China hosts its first-ever Olympic Games in just six months. In Beijing, people are working hard to clean up the city, and to get ready to host the world's most prestigious sporting event. The city has undergone enormous changes in the seven-year buildup to the event, but human rights activists say the government has failed to live up to other Olympic promises. Sam Beattie reports.
Traffic on this road slows to a crawl on Saturdays and Sundays, as tourists clamber to pose for pictures in front of the National Stadium.
The stadium has been dubbed the "Bird's Nest," and for many Chinese, it is a symbol of their country's development.
One citizen, Jin Xianyong, says, "The architecture itself is not significant, but China holding the Olympics in 2008 shows the rise of China and will expose the whole world to 5,000 years of our culture."
Beijing Vice Mayor Chen Gang says China will spend around $1.8 billion to host the Olympics. But of the 31 venues needed for competition, only the National Stadium is yet to be completed.
And in the lead-up to the Games, the $486 million "Birds Nest" has become an iconic image at the heart of an official public relations campaign. It stresses the need for a harmonious society and the importance of the Olympics to the country.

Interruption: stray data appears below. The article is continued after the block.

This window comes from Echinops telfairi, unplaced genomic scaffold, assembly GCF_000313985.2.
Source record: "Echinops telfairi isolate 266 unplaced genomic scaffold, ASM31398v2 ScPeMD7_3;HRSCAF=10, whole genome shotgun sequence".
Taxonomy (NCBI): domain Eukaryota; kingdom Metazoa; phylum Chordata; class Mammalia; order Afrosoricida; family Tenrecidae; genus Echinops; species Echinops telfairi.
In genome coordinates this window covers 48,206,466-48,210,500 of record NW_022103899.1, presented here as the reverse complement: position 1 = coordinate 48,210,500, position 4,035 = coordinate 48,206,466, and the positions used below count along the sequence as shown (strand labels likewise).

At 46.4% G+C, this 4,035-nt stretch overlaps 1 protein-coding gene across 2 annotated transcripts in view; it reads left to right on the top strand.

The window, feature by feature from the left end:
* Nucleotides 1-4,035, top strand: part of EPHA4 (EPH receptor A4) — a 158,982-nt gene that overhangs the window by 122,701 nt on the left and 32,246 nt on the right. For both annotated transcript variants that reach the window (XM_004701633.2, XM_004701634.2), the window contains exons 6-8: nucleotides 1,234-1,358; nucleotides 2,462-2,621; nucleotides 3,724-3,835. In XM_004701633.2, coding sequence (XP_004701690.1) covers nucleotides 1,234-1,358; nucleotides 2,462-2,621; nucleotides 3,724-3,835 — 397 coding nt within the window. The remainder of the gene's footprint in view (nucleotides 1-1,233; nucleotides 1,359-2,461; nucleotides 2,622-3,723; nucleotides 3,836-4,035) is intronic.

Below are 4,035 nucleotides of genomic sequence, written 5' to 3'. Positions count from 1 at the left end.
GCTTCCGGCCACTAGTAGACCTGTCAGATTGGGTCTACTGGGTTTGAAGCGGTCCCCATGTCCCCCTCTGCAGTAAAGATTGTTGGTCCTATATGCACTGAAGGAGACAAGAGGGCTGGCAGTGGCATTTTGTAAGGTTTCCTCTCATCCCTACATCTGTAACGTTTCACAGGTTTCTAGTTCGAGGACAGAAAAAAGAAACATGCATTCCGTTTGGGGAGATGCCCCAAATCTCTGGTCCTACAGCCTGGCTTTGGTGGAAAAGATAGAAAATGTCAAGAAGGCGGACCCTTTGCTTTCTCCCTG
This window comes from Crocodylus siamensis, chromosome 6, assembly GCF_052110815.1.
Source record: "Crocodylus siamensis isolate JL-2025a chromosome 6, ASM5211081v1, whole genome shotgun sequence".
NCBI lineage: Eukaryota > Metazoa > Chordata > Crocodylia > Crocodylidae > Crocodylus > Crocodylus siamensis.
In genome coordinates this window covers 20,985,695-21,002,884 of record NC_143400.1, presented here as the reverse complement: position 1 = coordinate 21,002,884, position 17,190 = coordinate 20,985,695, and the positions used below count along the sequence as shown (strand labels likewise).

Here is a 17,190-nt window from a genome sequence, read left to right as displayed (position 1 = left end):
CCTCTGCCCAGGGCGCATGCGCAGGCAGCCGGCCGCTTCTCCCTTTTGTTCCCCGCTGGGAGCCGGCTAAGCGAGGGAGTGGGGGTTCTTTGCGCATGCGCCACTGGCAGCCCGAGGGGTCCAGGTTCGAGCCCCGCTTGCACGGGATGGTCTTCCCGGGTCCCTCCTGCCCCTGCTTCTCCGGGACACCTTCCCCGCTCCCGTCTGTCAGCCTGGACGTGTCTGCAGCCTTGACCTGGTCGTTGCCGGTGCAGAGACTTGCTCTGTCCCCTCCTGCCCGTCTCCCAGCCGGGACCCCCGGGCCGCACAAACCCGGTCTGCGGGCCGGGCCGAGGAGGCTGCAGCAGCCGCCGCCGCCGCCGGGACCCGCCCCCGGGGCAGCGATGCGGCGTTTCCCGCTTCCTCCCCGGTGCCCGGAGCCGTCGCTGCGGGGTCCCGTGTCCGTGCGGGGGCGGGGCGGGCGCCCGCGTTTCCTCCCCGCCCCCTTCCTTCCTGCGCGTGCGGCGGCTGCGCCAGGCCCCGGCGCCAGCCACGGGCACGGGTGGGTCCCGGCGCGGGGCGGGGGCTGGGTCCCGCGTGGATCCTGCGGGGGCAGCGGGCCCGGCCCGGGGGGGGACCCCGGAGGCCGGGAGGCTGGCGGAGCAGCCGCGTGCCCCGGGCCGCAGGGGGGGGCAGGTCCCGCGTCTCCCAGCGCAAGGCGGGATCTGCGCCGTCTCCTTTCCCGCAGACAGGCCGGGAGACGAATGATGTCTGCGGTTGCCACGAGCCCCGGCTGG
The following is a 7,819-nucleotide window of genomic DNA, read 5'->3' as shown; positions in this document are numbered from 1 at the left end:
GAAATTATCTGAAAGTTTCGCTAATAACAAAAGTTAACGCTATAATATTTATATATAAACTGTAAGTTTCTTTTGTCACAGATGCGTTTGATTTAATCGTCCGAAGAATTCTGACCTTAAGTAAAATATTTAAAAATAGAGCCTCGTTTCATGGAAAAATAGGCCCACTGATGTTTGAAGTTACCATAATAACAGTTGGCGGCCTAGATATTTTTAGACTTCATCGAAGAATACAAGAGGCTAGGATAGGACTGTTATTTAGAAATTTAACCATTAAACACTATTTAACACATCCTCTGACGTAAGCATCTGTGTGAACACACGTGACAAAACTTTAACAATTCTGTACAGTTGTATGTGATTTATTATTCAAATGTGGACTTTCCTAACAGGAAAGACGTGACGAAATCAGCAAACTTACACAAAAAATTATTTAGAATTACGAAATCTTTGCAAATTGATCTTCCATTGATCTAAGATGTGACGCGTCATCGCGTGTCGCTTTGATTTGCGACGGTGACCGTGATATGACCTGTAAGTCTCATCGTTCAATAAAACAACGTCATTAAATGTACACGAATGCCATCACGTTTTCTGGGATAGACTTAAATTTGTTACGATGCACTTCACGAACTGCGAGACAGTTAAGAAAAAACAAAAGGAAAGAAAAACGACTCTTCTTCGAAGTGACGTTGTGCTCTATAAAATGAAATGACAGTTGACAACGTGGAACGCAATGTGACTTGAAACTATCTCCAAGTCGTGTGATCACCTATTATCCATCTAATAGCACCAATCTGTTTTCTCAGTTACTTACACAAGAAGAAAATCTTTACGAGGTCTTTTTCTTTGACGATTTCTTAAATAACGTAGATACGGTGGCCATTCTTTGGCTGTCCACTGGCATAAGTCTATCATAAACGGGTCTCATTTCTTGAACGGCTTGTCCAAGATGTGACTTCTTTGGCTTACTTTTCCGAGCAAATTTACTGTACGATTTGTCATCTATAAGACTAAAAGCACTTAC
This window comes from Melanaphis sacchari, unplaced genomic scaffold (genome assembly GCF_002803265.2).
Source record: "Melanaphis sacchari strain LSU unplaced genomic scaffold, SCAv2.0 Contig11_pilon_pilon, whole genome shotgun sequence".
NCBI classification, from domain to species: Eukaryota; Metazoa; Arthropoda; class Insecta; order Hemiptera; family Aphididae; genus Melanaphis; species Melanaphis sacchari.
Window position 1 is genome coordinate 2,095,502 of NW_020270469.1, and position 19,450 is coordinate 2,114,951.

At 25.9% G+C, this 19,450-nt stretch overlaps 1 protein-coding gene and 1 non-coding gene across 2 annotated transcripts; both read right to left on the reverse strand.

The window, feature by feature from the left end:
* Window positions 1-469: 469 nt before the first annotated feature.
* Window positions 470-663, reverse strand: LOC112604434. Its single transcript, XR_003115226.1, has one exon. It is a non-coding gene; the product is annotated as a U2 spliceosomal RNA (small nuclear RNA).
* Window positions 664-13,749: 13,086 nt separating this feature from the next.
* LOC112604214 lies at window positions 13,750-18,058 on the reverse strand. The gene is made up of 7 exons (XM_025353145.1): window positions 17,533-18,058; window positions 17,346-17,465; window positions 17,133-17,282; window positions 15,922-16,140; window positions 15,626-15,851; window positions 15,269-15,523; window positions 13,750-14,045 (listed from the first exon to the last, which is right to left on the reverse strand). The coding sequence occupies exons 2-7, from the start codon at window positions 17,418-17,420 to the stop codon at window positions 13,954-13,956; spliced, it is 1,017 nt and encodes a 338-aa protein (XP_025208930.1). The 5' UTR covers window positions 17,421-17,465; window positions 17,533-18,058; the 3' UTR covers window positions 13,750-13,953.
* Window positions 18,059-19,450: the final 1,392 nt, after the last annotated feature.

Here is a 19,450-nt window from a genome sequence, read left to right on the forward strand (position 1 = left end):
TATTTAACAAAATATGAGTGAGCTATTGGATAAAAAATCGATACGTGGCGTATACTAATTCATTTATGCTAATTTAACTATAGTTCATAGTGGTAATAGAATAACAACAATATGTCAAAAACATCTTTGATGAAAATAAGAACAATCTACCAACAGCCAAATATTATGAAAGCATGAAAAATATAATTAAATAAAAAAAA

But the official campaign has not convinced everyone.
Ai Weiwei is a contemporary Chinese artist who helped design the stadium.
"To send out wrong signals to themselves and to the world, that we are in such a cheerful mood or time, which we are not. If you look at China, at the newspapers each day, you find tremendous problems," he said.
Those problems include allegations of human rights abuse and media censorship. The press freedom group Reporters Without Borders says China has jailed 51online dissidents -- more than any other country -- and last year blocked more than 2,500 Web sites.
Corinna-Barbara Francis of Amnesty International says China was only too happy to link human rights reform to the Olympics when it was trying to win the Olympic bid in 2001. She says it is now time to deliver on the promises.
"We still hope for the Chinese government to bring improvements that will then show the world it was a good gamble,” she said. “It has been many years and we still have not seen improvements. It's quite urgent at this point that the Chinese government bring some improvements before the games."
Questions to China's Foreign Ministry about the country's human rights record and its Olympic promises draw standard responses.
"The Chinese government position on this issue is very clear. It opposes the politicization of the Olympics because this counters the spirit and principles of the Olympic games,” Jiang Yu, Foreign Ministry Spokesperson said. “The international community should oppose acts which obstruct the Olympic games."
Beijing has just six months left -- not only to ready itself for the athletes, but also to prepare for the intense scrutiny it will be under when an expected 20,000 journalists come to China to report on the world's largest sporting event.